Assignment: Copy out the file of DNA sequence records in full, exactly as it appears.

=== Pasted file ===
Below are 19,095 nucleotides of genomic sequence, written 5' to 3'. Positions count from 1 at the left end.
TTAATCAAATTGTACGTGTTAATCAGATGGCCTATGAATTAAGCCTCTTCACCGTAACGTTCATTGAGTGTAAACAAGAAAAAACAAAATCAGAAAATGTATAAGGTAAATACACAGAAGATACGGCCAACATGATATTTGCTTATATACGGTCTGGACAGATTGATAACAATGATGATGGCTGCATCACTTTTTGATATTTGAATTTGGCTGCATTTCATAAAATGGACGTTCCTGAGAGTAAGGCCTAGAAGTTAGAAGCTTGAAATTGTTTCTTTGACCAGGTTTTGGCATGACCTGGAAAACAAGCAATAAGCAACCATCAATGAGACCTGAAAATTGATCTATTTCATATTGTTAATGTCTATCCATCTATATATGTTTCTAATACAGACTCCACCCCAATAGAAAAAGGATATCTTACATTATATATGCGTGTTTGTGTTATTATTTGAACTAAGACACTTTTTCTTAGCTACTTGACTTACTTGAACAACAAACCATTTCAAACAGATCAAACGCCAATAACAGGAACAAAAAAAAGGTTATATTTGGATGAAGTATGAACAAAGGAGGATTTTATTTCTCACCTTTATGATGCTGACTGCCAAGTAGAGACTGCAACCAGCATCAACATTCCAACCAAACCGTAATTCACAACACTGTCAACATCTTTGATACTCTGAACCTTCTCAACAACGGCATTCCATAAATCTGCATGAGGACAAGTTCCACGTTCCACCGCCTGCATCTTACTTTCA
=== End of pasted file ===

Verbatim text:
Below are 19,095 nucleotides of genomic sequence, written 5' to 3'. Positions count from 1 at the left end.
TTAATCAAATTGTACGTGTTAATCAGATGGCCTATGAATTAAGCCTCTTCACCGTAACGTTCATTGAGTGTAAACAAGAAAAAACAAAATCAGAAAATGTATAAGGTAAATACACAGAAGATACGGCCAACATGATATTTGCTTATATACGGTCTGGACAGATTGATAACAATGATGATGGCTGCATCACTTTTTGATATTTGAATTTGGCTGCATTTCATAAAATGGACGTTCCTGAGAGTAAGGCCTAGAAGTTAGAAGCTTGAAATTGTTTCTTTGACCAGGTTTTGGCATGACCTGGAAAACAAGCAATAAGCAACCATCAATGAGACCTGAAAATTGATCTATTTCATATTGTTAATGTCTATCCATCTATATATGTTTCTAATACAGACTCCACCCCAATAGAAAAAGGATATCTTACATTATATATGCGTGTTTGTGTTATTATTTGAACTAAGACACTTTTTCTTAGCTACTTGACTTACTTGAACAACAAACCATTTCAAACAGATCAAACGCCAATAACAGGAACAAAAAAAAGGTTATATTTGGATGAAGTATGAACAAAGGAGGATTTTATTTCTCACCTTTATGATGCTGACTGCCAAGTAGAGACTGCAACCAGCATCAACATTCCAACCAAACCGTAATTCACAACACTGTCAACATCTTTGATACTCTGAACCTTCTCAACAACGGCATTCCATAAATCTGCATGAGGACAAGTTCCACGTTCCACCGCCTGCATCTTACTTTCA